August 7, 2017

Is Fat actually Bad for Us?

For the longest time this has been one of my favorite myths to bust: fat is not bad for you!

In fact, fat in our diet is not only necessary, but it’s critical to keep our bodies operating the way they should.

If you’ve been struggling to lose weight, suffering from PMS, ridden with anxiety, or battling cravings, then you may be in a dietary fat drought!

For years we were fed the low-fat diet concept by media and big food companies, and it’s created a real fear for a lot of us.

Fear that eating fat will make us fat. Fear that eating fat will cause or increase high cholesterol. Fear that eating fat is “unhealthy.”

If anything, this fear is the real killer—not fat!

When we eat fat, our bodies do not keep it in its original form and plaster it on our artery walls or add it directly to our fat stores. If that were the case, then we’d be walking blobs of protein, fat, and carbohydrates looking like some strange art piece.

Eating fat is critical for hormone balance which enables weight loss, keeps PMS in check, fights off anxiety and cravings, and much more!

Every single hormone needs dietary fats to exist in our bodies. Fat is the building block for hormones—without fat, it’s like trying to build a house without a foundation.

Healthy dietary fats are also needed:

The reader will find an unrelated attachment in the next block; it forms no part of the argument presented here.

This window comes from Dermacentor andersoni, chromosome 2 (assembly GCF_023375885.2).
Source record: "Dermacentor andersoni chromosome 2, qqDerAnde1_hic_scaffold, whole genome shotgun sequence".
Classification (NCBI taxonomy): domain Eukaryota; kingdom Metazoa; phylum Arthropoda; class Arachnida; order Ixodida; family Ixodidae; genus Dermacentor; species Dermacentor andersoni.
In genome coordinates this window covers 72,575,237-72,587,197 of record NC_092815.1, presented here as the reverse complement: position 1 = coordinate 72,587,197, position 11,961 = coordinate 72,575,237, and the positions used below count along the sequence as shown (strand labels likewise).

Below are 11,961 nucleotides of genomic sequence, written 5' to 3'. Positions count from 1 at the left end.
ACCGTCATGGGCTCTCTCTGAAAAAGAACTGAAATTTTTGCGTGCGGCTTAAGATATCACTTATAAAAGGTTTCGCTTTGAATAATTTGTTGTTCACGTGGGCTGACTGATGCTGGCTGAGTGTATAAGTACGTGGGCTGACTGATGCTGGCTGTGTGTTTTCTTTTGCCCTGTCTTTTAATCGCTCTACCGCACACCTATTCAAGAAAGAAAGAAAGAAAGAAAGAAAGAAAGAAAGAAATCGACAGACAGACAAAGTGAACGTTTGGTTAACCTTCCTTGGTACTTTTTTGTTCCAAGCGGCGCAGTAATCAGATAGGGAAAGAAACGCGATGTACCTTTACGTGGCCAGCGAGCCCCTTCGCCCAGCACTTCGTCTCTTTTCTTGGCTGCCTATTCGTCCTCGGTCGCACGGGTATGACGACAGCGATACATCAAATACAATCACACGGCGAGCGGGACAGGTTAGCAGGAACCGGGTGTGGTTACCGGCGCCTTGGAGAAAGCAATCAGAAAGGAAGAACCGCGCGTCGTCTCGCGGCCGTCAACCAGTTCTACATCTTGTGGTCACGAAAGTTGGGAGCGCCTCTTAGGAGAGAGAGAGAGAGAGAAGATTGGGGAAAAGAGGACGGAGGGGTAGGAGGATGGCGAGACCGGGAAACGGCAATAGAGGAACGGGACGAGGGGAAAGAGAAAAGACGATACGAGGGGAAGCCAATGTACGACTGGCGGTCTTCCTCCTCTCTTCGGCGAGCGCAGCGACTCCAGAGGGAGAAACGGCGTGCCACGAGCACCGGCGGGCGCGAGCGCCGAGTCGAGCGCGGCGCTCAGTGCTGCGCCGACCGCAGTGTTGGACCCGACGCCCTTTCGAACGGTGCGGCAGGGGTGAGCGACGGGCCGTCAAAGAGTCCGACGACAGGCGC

>> To balance blood sugar (this prevents cravings and keeps energy up).

>> For hair and nail growth.

>> To build cells and maintain skin elasticity.

>> For certain “fat soluble” vitamins to be properly absorbed and used.

Fat actually yields more energy per gram than proteins and carbohydrates.

Fueling our body with the right amount of fat can also keep fatigue at bay and boost energy levels.

Not all fat is good though, and this is where most people get confused.

There are four types of dietary fats found in foods we eat:

>> Saturated: primarily in animal meats and fats, and dairy products.

>> Trans: primarily in processed foods, hydrogenated oils, and small amounts in animal products.

>> Monounsaturated: primarily in plant-based fats such as olives, avocados, and nuts.

>> Polyunsaturated: primarily in plant-based fats such as corn, soy, and sunflowers, and in fish.

Looking at this list, which one seems like the worst?

If you guessed trans fats, then you’re right!

We typically can’t go wrong eating fats that are naturally occurring such as the ones in animal meats and plants. That’s what our ancestors lived on. So, our focus should be on getting fats from organic animal products, olives, avocados, coconut, nuts, and fish just like our ancestors.

However, we have to also consider quality. Fats that are animal or plant-based are only good if they are organic, unprocessed, and non-GMO.

My typical daily diet consists of almost 40 percent fat. For breakfast, I eat eggs and bacon plus some avocado in my smoothie sometimes. For lunch and dinner, I always have some kind of fatty piece of meat (chicken thighs, beef, pork, or salmon). I feel more energized and balanced with more fat in my diet and most of my clients do, too!

So don’t ditch the egg yolks or cut the fat off your meat anymore (if it’s high quality, organic stuff!).

Eat your fat—it does a body good!


Author: Jenn Malecha
Image: Instagram
Editor: Leah Sugerman
Copy Editor: Khara-Jade Warren
Social Editor: Khara-Jade Warren


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